The government has at its disposal a number of tools to encourage development of clean energy sources. Congress could release additional funds to research institutions, attach requirements to state funding, change federal permitting standards, etc. Unfortunately, we're still waiting on a comprehensive energy policy that would utilize all of these tools, so in the meantiem we must make do with tax credits.
Already these tax credits have been effective at encouraging the growth of renewable energy. Big box stores have begun installing solar panels on the roofs of their buildings to offset their energy needs. Nationwide, there are 22 major solar power plants in the planning phase.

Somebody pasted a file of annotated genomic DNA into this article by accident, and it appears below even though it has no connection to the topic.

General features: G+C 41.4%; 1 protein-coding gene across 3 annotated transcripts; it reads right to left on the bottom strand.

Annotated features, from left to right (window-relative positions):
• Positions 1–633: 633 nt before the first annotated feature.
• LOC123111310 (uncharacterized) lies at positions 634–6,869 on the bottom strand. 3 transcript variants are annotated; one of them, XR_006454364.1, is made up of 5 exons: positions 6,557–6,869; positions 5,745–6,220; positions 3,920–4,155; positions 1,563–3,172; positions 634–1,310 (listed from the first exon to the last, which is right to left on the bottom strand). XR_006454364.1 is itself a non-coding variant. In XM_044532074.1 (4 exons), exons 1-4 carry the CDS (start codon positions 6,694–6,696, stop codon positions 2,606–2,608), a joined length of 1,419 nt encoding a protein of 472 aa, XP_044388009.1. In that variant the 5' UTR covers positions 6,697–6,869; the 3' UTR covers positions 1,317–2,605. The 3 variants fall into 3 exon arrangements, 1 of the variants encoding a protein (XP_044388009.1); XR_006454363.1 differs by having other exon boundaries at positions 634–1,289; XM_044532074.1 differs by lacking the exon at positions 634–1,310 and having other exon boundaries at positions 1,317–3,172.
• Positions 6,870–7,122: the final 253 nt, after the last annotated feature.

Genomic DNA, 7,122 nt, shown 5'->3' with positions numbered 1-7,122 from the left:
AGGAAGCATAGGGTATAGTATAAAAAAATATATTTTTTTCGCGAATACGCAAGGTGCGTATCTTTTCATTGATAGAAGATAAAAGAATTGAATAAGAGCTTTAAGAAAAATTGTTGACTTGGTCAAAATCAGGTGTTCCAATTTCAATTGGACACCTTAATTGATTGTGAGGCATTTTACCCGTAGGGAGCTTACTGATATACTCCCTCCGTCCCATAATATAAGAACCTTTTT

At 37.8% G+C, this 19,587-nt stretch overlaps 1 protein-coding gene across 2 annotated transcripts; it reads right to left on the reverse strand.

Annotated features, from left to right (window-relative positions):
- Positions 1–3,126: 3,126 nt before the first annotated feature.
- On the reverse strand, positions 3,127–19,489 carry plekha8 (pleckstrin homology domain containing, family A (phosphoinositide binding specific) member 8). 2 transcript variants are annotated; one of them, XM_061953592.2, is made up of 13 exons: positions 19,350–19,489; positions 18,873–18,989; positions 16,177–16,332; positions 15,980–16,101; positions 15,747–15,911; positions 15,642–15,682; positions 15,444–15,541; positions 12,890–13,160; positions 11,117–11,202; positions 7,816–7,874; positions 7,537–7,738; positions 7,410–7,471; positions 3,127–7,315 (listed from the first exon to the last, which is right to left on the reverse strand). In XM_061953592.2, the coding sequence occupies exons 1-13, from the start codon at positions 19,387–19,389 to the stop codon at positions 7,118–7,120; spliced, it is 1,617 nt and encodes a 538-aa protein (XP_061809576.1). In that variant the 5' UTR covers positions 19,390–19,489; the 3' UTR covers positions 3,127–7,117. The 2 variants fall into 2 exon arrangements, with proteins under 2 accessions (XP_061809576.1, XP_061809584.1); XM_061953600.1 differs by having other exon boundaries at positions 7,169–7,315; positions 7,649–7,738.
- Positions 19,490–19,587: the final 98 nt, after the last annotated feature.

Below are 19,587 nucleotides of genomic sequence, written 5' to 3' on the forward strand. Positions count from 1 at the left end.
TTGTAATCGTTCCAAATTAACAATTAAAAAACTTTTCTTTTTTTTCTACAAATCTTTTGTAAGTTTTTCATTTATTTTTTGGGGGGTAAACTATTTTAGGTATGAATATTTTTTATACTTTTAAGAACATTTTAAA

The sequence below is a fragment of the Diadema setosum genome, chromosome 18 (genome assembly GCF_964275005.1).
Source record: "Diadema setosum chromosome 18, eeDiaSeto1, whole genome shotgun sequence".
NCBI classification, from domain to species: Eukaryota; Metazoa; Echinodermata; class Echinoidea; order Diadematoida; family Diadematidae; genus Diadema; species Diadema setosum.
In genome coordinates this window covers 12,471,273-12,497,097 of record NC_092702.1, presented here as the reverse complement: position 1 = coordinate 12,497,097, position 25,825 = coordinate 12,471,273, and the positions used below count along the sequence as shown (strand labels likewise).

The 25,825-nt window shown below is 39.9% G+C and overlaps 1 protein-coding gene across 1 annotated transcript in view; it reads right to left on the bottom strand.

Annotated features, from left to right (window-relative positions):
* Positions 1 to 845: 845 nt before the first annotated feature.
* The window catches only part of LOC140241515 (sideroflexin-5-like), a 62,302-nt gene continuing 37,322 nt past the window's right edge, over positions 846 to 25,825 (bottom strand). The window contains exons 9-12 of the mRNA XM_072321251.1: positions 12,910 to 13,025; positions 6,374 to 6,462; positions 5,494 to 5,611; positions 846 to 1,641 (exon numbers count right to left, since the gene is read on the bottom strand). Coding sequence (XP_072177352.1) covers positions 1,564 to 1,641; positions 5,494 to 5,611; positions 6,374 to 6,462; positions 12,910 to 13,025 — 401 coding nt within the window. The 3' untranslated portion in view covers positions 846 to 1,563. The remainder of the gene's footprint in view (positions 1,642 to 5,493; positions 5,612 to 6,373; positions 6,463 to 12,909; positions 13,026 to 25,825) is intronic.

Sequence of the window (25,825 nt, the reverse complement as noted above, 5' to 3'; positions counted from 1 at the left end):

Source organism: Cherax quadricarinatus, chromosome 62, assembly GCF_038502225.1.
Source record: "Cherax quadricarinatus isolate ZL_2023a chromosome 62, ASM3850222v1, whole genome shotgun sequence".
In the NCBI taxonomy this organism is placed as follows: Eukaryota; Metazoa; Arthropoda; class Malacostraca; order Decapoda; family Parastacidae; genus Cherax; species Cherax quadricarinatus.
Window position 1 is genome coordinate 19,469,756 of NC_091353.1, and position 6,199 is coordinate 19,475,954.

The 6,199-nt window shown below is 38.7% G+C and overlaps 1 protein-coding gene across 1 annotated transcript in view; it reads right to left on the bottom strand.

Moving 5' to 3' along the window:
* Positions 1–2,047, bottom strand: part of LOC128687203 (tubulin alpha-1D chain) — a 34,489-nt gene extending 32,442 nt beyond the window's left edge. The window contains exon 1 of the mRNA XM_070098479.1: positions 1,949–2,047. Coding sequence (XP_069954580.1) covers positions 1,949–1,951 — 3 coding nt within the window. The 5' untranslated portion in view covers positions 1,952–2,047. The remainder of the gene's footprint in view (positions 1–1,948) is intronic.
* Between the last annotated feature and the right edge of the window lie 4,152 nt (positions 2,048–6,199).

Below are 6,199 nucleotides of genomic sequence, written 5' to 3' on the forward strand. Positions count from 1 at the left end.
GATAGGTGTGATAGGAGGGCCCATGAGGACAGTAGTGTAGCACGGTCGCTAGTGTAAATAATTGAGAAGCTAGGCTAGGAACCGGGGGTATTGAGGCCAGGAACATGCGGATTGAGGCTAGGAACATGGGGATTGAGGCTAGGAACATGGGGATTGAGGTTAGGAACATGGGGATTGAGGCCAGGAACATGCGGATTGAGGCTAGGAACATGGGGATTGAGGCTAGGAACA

Yesterday the Associated Press reported that the Senate has broken a months-long impasse on a tax break package that would include the renewable energy tax credit. Legislation including this tax break package should hit the Senate floor this week. The Senate has set aside $17 billion in clean energy tax incentives, the funds for which would come from freezing tax breaks for oil and gas companies.